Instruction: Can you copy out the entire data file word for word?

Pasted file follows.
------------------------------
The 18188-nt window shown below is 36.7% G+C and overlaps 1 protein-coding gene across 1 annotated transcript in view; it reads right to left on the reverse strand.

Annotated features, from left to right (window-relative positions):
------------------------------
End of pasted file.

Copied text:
The 18188-nt window shown below is 36.7% G+C and overlaps 1 protein-coding gene across 1 annotated transcript in view; it reads right to left on the reverse strand.

Annotated features, from left to right (window-relative positions):